A source close to PA President Mahmoud Abbas told Al-Monitor on condition of anonymity, “The US sanctions on Iran are their business. It doesn't concern us Palestinians, and we don't see the need to express a position on every event in the region, especially if it has nothing to do with us. We have enough on our plate and we don't want any new battles with any party whatsoever."
While the PA was quick to express its support for Riyadh when many countries recently accused Saudi Arabia of killing Saudi journalist and Washington Post contributor Jamal Khashoggi in Turkey, Hamas remained silent. Today, as Hamas declares its solidarity with Iran against US sanctions, it is radio silence on the PA’s part.
Abdul Sattar Qassem, a political science professor at An-Najah University in the West Bank, told Al-Monitor he believes the sanctions will affect Iranian support for Palestinian organizations.
"One of the reasons for these sanctions is Iran's support of the Palestinians," he said. "Hamas and the Islamic Jihad are concerned about the impact of sanctions on Iran's ability to continue supporting them.” Both Hamas and the Islamic Jihad are designated as terrorist groups by many countries, including the United States and Israel.
Qassem added, “Iran could possibly push the Palestinian organizations to harass Israel in an attempt to export its internal crisis because of the sanctions.”
Israel is keeping an eye on the reaction of Palestinian factions sponsored by Iran, which can reach Israel with their missiles.
Kayed al-Ghoul, a member of the political bureau of the Popular Front for the Liberation of Palestine, told Al-Monitor, "The sanctions are based on an attempt to stop Iran's support for the Palestinian people. The sanctions could affect the amount of support Iran provides to Palestinians, but the support would never cease to exist, nor will the sanctions force Iran to change its stance on the resistance.”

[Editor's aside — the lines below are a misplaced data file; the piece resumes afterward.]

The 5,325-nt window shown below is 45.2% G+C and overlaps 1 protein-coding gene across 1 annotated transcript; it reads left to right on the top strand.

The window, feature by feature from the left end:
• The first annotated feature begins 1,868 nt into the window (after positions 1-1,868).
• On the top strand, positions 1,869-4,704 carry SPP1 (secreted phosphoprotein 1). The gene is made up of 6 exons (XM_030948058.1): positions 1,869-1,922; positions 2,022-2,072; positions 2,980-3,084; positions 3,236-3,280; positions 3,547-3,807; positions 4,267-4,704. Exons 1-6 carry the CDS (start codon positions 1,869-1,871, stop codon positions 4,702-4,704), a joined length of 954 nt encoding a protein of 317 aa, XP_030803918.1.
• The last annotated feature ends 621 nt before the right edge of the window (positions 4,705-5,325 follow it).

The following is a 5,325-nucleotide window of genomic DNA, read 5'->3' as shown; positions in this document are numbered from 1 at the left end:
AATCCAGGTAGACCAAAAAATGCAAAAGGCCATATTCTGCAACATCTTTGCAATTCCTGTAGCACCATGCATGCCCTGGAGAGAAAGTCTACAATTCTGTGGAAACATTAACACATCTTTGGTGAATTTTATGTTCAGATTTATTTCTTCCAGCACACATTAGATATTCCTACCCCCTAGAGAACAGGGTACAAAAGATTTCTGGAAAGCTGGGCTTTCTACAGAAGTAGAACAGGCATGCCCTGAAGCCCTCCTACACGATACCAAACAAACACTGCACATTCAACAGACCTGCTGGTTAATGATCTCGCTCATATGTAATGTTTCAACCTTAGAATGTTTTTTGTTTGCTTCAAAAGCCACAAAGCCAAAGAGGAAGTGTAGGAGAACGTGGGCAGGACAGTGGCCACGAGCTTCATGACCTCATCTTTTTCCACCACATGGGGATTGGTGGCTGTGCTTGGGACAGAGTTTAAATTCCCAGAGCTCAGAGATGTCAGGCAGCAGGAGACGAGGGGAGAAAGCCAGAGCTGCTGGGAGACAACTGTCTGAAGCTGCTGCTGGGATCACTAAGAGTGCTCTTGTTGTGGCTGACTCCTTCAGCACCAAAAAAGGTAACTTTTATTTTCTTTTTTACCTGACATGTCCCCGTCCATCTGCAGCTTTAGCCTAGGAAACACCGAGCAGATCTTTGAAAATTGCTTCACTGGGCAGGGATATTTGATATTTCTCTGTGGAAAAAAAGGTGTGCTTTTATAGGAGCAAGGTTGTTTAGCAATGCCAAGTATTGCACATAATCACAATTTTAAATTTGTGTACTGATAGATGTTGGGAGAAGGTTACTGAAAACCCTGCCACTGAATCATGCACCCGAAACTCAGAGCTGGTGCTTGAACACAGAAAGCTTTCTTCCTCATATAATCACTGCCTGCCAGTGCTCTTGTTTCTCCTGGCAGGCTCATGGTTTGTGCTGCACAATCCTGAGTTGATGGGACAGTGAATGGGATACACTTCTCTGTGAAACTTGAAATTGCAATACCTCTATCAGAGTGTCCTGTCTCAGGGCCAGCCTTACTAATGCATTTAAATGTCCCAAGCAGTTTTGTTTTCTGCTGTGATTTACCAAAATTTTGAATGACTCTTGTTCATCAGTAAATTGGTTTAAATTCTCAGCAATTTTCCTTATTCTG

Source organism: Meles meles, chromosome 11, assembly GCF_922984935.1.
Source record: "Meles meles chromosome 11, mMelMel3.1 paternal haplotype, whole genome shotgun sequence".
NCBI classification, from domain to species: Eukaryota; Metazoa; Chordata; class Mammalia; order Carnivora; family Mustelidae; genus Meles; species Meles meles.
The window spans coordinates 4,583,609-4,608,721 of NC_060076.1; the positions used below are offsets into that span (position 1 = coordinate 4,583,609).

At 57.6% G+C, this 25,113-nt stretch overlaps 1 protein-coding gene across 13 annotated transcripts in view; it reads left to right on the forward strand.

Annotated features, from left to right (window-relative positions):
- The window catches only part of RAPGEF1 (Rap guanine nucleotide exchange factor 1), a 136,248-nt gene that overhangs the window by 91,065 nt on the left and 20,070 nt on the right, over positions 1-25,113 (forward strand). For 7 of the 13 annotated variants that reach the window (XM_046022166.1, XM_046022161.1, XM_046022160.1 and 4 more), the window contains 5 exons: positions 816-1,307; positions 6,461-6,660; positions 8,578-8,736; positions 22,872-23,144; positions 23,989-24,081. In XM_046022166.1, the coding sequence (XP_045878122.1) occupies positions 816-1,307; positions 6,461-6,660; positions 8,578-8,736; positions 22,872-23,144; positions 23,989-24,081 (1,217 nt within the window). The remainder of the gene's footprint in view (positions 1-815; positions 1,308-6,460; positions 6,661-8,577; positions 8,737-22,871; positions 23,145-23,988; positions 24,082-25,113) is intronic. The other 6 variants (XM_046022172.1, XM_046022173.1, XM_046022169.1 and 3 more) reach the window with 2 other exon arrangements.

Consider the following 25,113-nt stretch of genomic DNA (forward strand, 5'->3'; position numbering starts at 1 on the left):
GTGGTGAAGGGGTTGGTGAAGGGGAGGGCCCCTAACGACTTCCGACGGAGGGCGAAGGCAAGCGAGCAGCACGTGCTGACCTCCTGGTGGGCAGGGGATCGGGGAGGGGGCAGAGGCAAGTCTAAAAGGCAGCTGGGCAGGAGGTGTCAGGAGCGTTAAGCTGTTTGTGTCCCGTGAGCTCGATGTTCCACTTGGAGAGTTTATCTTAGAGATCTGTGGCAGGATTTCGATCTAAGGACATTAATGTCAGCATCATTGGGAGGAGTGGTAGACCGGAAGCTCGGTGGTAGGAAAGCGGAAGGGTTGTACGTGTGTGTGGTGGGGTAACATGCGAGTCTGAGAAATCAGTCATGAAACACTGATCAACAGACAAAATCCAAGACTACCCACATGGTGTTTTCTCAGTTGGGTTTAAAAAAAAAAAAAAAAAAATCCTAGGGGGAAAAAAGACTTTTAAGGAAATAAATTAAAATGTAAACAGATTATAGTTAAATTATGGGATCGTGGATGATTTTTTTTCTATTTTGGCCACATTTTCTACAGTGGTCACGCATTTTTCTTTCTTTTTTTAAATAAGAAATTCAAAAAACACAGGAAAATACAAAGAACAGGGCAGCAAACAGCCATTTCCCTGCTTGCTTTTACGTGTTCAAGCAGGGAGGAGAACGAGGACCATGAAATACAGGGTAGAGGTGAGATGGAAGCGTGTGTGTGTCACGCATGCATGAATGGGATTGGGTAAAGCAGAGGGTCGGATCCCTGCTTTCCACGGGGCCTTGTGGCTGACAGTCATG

Ghoul added, “This resistance is not a tool in Iran’s hands. It has built a relationship with Iran and joined forces with it to confront the Israeli occupation.”
But according to United Arab Emirates Foreign Minister Anwar Gargash, Hamas is just that: an Iranian tool. He criticized Hamas' solidarity with Iran over the sanctions, saying Hamas isn't taking into account Arab concerns about Tehran's "regional interventions."
In a tweeted response, Hamas spokesman Sami Abu Zuhri rebuffed the UAE for its positive relationship with Israel.
Saber Anbari, an Iranian researcher from Tehran, told Al-Monitor he believes the sanctions will move Iran even closer to Hamas and the other factions.
“The positions the Palestinian organizations have expressed against the sanctions are not only due to their fear of no longer having Iran's support. They are its allies and they stand beside it in this ordeal. Their positions are in line with the strategy of ‘uniting fronts’ between Tehran and the Palestinians," Anbari added.
“Iran responds to the sanctions by strengthening its relationship with Palestinians and increasing support, as it needs to reinforce its foreign relations to confront the US and Israeli escalation."
These Palestinian forces' decisions to side with Iran raise many questions about whether the organizations will show support merely in the media and the political arena, or if they will end up taking action on the ground.